Today’s joys:  The sound of the wind playing the wind chimes; the sight of the clouds racing across the sky; the scent of salt sea air; the taste of a crisp, fresh apple; the feel of the soft cotton shirt I’m wearing today (I found a store that sells the softest cotton t-shirts I’ve ever encountered and I love wearing them).

Super duper Harvest Blood Moon.
Super duper Harvest Blood Moon.  This is about the time the high, thin clouds moved in and started softening the look of the moon.

 

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Author:

Robin is a photographer, artist, writer, wife, sometime poet, mom, grandma, daughter, sister, friend, and occasional traveler currently living on the Eastern Shore of Maryland. She finished a 365 commitment to get outside every day in 2011, and has turned it into a lifelong commitment taking one or more walks each day. Robin will continue to share her walks through her words and images on Breezes at Dawn. Older posts can be found at Life in the Bogs, her previous blog. Robin and her husband are in the midst of renovating the house and property they refer to as the Wabi-Sabi Ranch, 35 acres that include marsh, a dock on a tidal creek, meadows, and woodlands. Every day brings new discoveries.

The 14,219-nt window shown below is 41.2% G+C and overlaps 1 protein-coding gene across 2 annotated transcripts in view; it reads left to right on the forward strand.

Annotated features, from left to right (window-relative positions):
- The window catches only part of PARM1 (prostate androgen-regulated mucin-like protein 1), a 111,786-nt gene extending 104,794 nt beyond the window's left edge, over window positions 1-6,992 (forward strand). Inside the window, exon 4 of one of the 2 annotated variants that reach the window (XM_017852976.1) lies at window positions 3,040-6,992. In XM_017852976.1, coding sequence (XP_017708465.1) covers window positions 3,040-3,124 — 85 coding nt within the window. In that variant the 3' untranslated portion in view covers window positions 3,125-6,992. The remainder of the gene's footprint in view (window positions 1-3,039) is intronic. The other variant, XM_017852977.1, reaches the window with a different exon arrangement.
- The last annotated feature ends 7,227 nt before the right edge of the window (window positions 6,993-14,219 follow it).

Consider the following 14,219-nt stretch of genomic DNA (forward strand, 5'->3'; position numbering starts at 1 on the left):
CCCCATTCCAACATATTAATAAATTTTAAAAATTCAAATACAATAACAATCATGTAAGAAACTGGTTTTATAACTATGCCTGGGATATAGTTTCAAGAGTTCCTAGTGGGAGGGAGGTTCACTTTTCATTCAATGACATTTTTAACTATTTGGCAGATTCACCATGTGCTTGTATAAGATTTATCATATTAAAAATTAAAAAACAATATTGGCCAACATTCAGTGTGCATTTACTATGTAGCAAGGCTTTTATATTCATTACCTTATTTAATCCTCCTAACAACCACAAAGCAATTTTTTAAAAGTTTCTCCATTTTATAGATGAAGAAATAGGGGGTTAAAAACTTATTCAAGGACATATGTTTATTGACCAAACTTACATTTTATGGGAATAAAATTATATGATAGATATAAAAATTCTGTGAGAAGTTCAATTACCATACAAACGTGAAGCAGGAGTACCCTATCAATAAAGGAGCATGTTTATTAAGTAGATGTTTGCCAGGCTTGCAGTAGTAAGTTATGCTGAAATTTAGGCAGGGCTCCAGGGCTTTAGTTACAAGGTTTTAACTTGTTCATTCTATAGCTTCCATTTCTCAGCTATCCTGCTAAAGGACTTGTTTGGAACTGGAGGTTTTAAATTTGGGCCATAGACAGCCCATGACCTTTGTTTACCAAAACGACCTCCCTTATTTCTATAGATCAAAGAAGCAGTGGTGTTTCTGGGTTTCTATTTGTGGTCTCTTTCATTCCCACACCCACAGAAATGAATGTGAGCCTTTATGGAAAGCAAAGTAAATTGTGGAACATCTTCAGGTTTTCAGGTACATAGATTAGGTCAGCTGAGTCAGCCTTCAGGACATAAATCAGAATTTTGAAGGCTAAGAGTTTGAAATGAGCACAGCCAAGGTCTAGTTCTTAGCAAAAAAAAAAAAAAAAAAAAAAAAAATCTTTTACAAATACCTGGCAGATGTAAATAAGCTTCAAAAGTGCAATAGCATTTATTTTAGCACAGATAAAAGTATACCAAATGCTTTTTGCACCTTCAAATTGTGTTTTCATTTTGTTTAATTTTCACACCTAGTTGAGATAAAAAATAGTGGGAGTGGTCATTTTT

30 thoughts on “Moon and clouds and illusions

  1. You got some really nice shots! I tried to get some too – even read up on settings and such and got my tripod out, but it just wasn’t working for me. At 10:00 last night when the eclipse was starting the moon was so high in the sky my barely telephoto lens wasn’t up to snuff. Did you happen to get these with your point and shoot? I do remember point and shoots often have quite the zooming ability. Nice job Robin!